Friday, September 24, 2010
At any rate, I adored the opening portion of the book. Dickens is such a skillful writer, and I have always loved his sense of humor, particularly the subtle way he has of poking fun of things just a little, here and there, as he tells his story. And yes, at times he's not subtle at all - but that is fun, too. Our hero is a young man who has been advised to spend some time in the country to improve his health. He decides to rent a house that is said to be haunted, mostly because he seems to want to debunk the idea, but the servants are so hysterically frightened of every little thing about the place, that the narrator and his sister decide to let them all go, and instead invite their friends to stay for the holidays. They will take care of the house themselves, and perhaps the truth about the haunting will come to light.
Their friends agree to come, and it is decided that they will not discuss any unusual events they witness during the course of their stay. On Twelfth Night, though, they will gather together and each tell the group about their experiences. Each guest tells a story, and each of these stories is written by a different contemporary of Dickens - and in addition to the introduction and the conclusion of the book, Dickens has contributed a story of his own. The authors of the tales are Hesba Stretton, George Augustus Sala, Adelaide Anne Procter, Wilkie Collins, and Elizabeth Gaskell.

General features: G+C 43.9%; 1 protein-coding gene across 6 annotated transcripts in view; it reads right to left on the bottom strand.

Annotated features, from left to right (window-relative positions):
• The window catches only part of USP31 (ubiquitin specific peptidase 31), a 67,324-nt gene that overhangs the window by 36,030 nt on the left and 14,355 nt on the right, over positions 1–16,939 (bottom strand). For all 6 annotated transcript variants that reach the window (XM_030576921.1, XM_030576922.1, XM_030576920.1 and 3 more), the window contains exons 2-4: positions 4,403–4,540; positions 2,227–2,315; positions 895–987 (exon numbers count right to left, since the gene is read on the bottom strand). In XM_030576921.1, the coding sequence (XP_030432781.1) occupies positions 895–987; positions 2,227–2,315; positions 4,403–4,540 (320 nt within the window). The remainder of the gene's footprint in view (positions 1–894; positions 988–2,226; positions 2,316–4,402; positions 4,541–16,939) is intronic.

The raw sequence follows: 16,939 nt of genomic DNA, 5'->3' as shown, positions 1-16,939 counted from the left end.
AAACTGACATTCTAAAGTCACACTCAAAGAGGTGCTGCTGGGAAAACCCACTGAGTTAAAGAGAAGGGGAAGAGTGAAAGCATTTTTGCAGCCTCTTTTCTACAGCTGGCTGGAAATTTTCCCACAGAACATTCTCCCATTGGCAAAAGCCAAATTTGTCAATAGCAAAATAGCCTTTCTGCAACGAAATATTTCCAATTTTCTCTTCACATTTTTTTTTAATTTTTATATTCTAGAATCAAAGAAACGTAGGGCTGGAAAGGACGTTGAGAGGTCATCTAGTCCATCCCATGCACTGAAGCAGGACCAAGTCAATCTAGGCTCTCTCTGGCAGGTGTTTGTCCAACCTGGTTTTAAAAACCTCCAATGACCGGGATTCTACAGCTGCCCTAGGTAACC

I had expected to find traditional ghost stories collected here, but instead I found stories about ghosts of an altogether different kind - stories, for the most part, that made me sit back and think them over in the light of what it means to be haunted. I enjoyed some more than others, as is typical with a collection of tales - but what an interesting collection of stories they were: happy, distressing, moving, suspenseful, dreamlike. In the end I certainly did not feel as though I'd been shivering over creepy stories, but there were elements to these tales that will definitely linger in my mind.
The Haunted House by Charles Dickens and others (Hesperus Press, 2002; originally published in 1859)
Source: My own personal copy
Click here for a free e-version of this book!
Also reviewed at:
Fleur Fisher Reads: "This was a fun read over a couple of dark winter evenings and, though it isn’t Dickens at his best, it is still a lovely Victorian curio."